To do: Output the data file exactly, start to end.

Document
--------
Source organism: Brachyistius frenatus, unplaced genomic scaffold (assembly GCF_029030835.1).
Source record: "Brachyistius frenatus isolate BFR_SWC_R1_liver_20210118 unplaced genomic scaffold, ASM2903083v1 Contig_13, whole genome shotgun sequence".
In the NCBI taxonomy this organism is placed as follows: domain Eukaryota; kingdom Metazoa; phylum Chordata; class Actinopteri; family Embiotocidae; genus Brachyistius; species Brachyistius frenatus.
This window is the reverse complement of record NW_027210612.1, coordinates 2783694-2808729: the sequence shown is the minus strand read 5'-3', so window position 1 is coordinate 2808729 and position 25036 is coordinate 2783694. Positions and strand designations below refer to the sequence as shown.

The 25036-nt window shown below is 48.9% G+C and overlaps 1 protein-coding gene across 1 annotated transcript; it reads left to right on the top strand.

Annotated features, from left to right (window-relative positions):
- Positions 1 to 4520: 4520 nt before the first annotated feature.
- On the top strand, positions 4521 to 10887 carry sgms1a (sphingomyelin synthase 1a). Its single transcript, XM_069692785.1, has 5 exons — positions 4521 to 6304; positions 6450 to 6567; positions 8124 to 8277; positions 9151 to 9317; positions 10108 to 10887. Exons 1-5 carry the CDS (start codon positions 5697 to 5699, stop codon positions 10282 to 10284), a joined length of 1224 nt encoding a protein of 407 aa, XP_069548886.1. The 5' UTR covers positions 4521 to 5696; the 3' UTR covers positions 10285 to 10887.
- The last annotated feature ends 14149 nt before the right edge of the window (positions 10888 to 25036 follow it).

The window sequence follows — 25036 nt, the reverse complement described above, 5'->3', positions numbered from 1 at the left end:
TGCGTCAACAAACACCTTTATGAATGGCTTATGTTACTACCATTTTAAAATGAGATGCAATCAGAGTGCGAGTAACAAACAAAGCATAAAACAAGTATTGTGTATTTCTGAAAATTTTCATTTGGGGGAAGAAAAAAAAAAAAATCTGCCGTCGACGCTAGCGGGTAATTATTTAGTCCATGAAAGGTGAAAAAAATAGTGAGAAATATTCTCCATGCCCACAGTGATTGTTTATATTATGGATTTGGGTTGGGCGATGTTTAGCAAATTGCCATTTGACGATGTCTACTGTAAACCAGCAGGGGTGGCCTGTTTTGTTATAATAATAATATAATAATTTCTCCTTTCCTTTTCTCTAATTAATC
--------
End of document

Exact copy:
Source organism: Brachyistius frenatus, unplaced genomic scaffold (assembly GCF_029030835.1).
Source record: "Brachyistius frenatus isolate BFR_SWC_R1_liver_20210118 unplaced genomic scaffold, ASM2903083v1 Contig_13, whole genome shotgun sequence".
In the NCBI taxonomy this organism is placed as follows: domain Eukaryota; kingdom Metazoa; phylum Chordata; class Actinopteri; family Embiotocidae; genus Brachyistius; species Brachyistius frenatus.
This window is the reverse complement of record NW_027210612.1, coordinates 2783694-2808729: the sequence shown is the minus strand read 5'-3', so window position 1 is coordinate 2808729 and position 25036 is coordinate 2783694. Positions and strand designations below refer to the sequence as shown.

The 25036-nt window shown below is 48.9% G+C and overlaps 1 protein-coding gene across 1 annotated transcript; it reads left to right on the top strand.

Annotated features, from left to right (window-relative positions):
- Positions 1 to 4520: 4520 nt before the first annotated feature.
- On the top strand, positions 4521 to 10887 carry sgms1a (sphingomyelin synthase 1a). Its single transcript, XM_069692785.1, has 5 exons — positions 4521 to 6304; positions 6450 to 6567; positions 8124 to 8277; positions 9151 to 9317; positions 10108 to 10887. Exons 1-5 carry the CDS (start codon positions 5697 to 5699, stop codon positions 10282 to 10284), a joined length of 1224 nt encoding a protein of 407 aa, XP_069548886.1. The 5' UTR covers positions 4521 to 5696; the 3' UTR covers positions 10285 to 10887.
- The last annotated feature ends 14149 nt before the right edge of the window (positions 10888 to 25036 follow it).

The window sequence follows — 25036 nt, the reverse complement described above, 5'->3', positions numbered from 1 at the left end:
TGCGTCAACAAACACCTTTATGAATGGCTTATGTTACTACCATTTTAAAATGAGATGCAATCAGAGTGCGAGTAACAAACAAAGCATAAAACAAGTATTGTGTATTTCTGAAAATTTTCATTTGGGGGAAGAAAAAAAAAAAAATCTGCCGTCGACGCTAGCGGGTAATTATTTAGTCCATGAAAGGTGAAAAAAATAGTGAGAAATATTCTCCATGCCCACAGTGATTGTTTATATTATGGATTTGGGTTGGGCGATGTTTAGCAAATTGCCATTTGACGATGTCTACTGTAAACCAGCAGGGGTGGCCTGTTTTGTTATAATAATAATATAATAATTTCTCCTTTCCTTTTCTCTAATTAATC